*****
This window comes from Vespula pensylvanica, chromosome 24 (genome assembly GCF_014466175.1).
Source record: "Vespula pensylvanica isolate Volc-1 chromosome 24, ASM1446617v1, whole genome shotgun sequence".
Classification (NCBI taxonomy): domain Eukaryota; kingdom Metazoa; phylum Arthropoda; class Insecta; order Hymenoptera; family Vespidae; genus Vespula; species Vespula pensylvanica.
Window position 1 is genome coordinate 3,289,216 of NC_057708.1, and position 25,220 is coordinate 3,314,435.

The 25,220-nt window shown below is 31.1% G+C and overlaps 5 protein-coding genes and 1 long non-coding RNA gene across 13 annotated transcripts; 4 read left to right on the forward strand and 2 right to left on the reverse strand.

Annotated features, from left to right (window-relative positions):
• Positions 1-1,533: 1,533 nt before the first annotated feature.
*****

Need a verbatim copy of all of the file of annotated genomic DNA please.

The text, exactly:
This window comes from Vespula pensylvanica, chromosome 24 (genome assembly GCF_014466175.1).
Source record: "Vespula pensylvanica isolate Volc-1 chromosome 24, ASM1446617v1, whole genome shotgun sequence".
Classification (NCBI taxonomy): domain Eukaryota; kingdom Metazoa; phylum Arthropoda; class Insecta; order Hymenoptera; family Vespidae; genus Vespula; species Vespula pensylvanica.
Window position 1 is genome coordinate 3,289,216 of NC_057708.1, and position 25,220 is coordinate 3,314,435.

The 25,220-nt window shown below is 31.1% G+C and overlaps 5 protein-coding genes and 1 long non-coding RNA gene across 13 annotated transcripts; 4 read left to right on the forward strand and 2 right to left on the reverse strand.

Annotated features, from left to right (window-relative positions):
• Positions 1-1,533: 1,533 nt before the first annotated feature.